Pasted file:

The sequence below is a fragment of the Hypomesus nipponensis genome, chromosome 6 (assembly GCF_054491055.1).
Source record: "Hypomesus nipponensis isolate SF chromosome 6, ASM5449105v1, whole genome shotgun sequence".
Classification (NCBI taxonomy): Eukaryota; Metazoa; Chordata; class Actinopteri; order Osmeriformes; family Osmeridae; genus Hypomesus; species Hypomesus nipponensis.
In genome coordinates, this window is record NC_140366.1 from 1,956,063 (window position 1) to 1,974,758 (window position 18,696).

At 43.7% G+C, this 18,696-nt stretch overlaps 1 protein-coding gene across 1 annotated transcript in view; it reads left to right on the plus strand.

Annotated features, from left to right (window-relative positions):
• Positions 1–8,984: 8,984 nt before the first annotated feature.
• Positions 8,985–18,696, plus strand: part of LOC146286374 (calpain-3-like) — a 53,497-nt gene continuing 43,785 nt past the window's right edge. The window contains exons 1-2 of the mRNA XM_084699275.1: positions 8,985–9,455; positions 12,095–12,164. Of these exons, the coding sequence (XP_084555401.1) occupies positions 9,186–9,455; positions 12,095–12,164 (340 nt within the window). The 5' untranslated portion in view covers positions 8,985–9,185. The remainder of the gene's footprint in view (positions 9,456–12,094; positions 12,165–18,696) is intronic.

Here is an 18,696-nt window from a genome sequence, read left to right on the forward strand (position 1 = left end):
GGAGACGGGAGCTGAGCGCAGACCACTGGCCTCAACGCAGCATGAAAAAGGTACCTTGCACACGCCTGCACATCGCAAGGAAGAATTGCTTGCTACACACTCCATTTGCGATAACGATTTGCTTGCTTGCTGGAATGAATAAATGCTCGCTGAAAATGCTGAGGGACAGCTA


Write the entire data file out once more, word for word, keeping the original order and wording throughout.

The sequence below is a fragment of the Hypomesus nipponensis genome, chromosome 6 (assembly GCF_054491055.1).
Source record: "Hypomesus nipponensis isolate SF chromosome 6, ASM5449105v1, whole genome shotgun sequence".
Classification (NCBI taxonomy): Eukaryota; Metazoa; Chordata; class Actinopteri; order Osmeriformes; family Osmeridae; genus Hypomesus; species Hypomesus nipponensis.
In genome coordinates, this window is record NC_140366.1 from 1,956,063 (window position 1) to 1,974,758 (window position 18,696).

At 43.7% G+C, this 18,696-nt stretch overlaps 1 protein-coding gene across 1 annotated transcript in view; it reads left to right on the plus strand.

Annotated features, from left to right (window-relative positions):
• Positions 1–8,984: 8,984 nt before the first annotated feature.
• Positions 8,985–18,696, plus strand: part of LOC146286374 (calpain-3-like) — a 53,497-nt gene continuing 43,785 nt past the window's right edge. The window contains exons 1-2 of the mRNA XM_084699275.1: positions 8,985–9,455; positions 12,095–12,164. Of these exons, the coding sequence (XP_084555401.1) occupies positions 9,186–9,455; positions 12,095–12,164 (340 nt within the window). The 5' untranslated portion in view covers positions 8,985–9,185. The remainder of the gene's footprint in view (positions 9,456–12,094; positions 12,165–18,696) is intronic.

Here is an 18,696-nt window from a genome sequence, read left to right on the forward strand (position 1 = left end):
GGAGACGGGAGCTGAGCGCAGACCACTGGCCTCAACGCAGCATGAAAAAGGTACCTTGCACACGCCTGCACATCGCAAGGAAGAATTGCTTGCTACACACTCCATTTGCGATAACGATTTGCTTGCTTGCTGGAATGAATAAATGCTCGCTGAAAATGCTGAGGGACAGCTA